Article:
BOSTON (State House News Service) – Supporters of reinstating happy hour in Massachusetts haven't had much cause to raise a glass recently.
In December, voters lost the chance to weigh in on whether the state should overturn its decades-long ban on discount drink promotions, when petitioners behind a proposed 2022 ballot question did not submit enough signatures to advance to the next step in the process.
Wednesday's bill reporting deadline dealt another blow to the effort. The Committee for Consumer Protection and Professional Licensure ordered further study on both a bill (S 169) seeking to overturn the state's 1984 happy hour ban and a Rep. Mike Connolly bill (H 4135) that would create a commission to review and evaluate happy-hour policies.
Sending a bill to study effectively kills it, and many of the thousands of bills filed each session meet their ends inside study orders.
Beacon Hill has rejected previous efforts to revive happy hour, including in the 2011 casino gambling law. The happy-hour ban was first implemented after a series of deadly crashes involving drivers under the influence of alcohol, and supporters of reconsidering the prohibition have pointed to a shift in public sentiment around drunken-driving in the past 38 years and the advent of additional transportation options like ride-hail apps.
Last summer, a MassInc Polling Group poll found that 70 percent of Massachusetts residents would support revival of happy hour specials for alcoholic beverages.
Gov. Charlie Baker said in July, after the poll was released, that he would be "hard-pressed" to support any proposal to bring back the drink specials, voicing concern they could lead to a spike in drunken-driving incidents.
"I remember what was going on the roads in Massachusetts when we had happy hours, and there were some awful, horrible, terrible experiences on a very regular basis that came with happy hours back in the day," Baker said at the time "I know that probably makes me a stick in the mud to say such a thing, but I would start as a skeptic of going back to the way we ran happy hours."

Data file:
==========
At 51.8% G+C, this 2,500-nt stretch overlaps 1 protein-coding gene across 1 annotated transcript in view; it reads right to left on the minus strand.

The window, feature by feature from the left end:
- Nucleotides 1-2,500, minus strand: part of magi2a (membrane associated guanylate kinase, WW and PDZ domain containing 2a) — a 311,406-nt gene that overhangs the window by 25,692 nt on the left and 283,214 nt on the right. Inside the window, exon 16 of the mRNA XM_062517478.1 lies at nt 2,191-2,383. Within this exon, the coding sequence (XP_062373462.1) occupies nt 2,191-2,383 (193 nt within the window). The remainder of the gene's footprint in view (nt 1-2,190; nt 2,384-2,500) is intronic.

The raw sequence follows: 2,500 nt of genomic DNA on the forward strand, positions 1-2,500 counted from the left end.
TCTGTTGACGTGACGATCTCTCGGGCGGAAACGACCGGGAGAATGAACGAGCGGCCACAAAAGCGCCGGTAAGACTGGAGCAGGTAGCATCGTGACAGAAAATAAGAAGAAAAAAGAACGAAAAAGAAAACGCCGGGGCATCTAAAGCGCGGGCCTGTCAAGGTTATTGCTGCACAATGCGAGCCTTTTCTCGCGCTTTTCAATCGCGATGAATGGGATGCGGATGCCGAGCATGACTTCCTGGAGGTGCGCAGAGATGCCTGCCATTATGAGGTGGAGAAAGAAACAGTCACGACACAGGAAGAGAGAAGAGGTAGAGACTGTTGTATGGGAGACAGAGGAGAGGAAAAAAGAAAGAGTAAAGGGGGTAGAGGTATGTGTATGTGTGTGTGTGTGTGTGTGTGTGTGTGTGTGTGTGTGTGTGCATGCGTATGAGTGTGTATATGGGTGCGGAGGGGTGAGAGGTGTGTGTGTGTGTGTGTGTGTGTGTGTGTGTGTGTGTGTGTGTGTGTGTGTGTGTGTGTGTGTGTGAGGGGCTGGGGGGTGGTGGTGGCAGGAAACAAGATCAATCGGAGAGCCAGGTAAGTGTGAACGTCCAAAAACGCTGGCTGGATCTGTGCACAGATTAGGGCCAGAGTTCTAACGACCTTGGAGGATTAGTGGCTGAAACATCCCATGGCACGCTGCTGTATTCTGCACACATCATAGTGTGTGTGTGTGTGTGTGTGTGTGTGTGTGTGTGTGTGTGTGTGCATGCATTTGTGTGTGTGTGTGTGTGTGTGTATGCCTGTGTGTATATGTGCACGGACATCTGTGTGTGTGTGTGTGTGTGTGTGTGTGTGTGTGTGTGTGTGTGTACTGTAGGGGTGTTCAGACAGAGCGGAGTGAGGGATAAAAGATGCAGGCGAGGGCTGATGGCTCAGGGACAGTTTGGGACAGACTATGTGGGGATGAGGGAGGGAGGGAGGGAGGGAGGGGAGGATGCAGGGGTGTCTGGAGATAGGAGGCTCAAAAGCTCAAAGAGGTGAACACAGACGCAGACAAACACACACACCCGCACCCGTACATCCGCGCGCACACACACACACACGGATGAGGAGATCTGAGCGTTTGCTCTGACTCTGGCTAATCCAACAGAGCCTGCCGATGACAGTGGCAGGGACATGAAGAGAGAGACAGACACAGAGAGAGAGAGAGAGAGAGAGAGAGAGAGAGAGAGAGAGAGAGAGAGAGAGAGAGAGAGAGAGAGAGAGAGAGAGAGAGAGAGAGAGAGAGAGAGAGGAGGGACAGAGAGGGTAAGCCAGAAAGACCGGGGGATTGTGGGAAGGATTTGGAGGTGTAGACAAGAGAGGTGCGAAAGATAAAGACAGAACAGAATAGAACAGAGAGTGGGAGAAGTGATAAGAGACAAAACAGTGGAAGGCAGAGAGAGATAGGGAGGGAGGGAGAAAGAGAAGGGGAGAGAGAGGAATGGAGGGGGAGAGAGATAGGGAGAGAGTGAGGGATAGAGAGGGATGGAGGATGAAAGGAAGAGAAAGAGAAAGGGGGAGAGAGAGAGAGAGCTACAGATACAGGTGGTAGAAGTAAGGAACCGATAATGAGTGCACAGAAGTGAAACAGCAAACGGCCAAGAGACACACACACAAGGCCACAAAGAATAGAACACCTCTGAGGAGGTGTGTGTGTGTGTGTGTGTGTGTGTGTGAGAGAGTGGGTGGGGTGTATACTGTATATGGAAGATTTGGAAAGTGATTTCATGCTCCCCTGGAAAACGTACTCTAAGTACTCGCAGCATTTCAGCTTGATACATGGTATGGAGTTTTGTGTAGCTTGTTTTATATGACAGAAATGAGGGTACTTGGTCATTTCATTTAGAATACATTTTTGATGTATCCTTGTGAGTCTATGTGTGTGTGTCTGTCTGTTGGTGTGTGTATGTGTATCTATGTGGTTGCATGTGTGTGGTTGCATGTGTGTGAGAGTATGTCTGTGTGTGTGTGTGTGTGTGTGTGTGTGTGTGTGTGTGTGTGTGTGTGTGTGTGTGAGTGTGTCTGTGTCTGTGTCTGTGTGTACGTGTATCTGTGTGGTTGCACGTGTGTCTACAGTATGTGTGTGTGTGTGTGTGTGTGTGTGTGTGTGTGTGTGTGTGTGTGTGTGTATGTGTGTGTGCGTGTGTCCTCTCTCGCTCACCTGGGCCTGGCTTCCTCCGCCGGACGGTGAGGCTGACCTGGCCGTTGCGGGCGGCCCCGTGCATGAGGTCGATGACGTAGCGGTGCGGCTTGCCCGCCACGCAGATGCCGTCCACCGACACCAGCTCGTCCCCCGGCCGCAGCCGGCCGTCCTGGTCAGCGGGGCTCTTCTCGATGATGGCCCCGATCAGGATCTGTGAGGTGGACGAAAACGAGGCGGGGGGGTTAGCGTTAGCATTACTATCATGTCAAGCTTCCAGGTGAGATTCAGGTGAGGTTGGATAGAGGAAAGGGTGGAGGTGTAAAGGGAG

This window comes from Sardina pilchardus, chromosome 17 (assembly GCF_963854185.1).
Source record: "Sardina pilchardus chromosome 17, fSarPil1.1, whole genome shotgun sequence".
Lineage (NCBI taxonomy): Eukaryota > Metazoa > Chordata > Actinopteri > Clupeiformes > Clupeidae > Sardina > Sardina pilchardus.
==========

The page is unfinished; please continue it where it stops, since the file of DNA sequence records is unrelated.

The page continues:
The happy-hour bill, according to its text, was written by Boston College Law School students and uses language from a similar measure that passed in Illinois in 2015.
"Restoring Happy Hour to the Commonwealth will support local businesses, shift patronage of bars and restaurants toward low-density hours, and benefit the public morale," the bill said, describing Massachusetts as one of the last states with such a ban.
Connolly's bill, which also proposed COVID-19 relief measures for restaurants and bars, would bring lawmakers, local business representatives, and groups including the Massachusetts Restaurant Association and Mothers Against Drunk Driving together to evaluate state and federal laws on discounted alcoholic beverages, "particularly" those in Illinois.
The commission would also have been tasked with looking at "how changes to the Massachusetts laws might aid restaurants and bars in their economic recovery from the effects of the COVID-19 pandemic" and how any changes would be implemented "with a primary focus on public safety."
Written by Katie Lannan, State House News Service